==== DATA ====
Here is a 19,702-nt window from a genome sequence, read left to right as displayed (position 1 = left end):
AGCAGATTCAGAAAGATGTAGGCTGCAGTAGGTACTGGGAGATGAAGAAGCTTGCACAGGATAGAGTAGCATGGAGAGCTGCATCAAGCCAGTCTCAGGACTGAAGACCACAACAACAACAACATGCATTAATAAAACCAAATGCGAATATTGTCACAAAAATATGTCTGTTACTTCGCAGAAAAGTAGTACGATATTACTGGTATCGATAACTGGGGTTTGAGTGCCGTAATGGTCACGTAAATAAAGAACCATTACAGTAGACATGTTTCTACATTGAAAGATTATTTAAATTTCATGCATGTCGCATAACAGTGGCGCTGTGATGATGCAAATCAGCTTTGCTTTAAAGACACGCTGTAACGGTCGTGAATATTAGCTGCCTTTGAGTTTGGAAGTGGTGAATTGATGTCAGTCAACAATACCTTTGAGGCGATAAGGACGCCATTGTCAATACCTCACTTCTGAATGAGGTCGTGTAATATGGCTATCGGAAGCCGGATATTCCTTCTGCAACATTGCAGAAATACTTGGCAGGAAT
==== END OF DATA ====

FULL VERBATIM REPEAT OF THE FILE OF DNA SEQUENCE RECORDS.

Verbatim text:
Here is a 19,702-nt window from a genome sequence, read left to right as displayed (position 1 = left end):
AGCAGATTCAGAAAGATGTAGGCTGCAGTAGGTACTGGGAGATGAAGAAGCTTGCACAGGATAGAGTAGCATGGAGAGCTGCATCAAGCCAGTCTCAGGACTGAAGACCACAACAACAACAACATGCATTAATAAAACCAAATGCGAATATTGTCACAAAAATATGTCTGTTACTTCGCAGAAAAGTAGTACGATATTACTGGTATCGATAACTGGGGTTTGAGTGCCGTAATGGTCACGTAAATAAAGAACCATTACAGTAGACATGTTTCTACATTGAAAGATTATTTAAATTTCATGCATGTCGCATAACAGTGGCGCTGTGATGATGCAAATCAGCTTTGCTTTAAAGACACGCTGTAACGGTCGTGAATATTAGCTGCCTTTGAGTTTGGAAGTGGTGAATTGATGTCAGTCAACAATACCTTTGAGGCGATAAGGACGCCATTGTCAATACCTCACTTCTGAATGAGGTCGTGTAATATGGCTATCGGAAGCCGGATATTCCTTCTGCAACATTGCAGAAATACTTGGCAGGAAT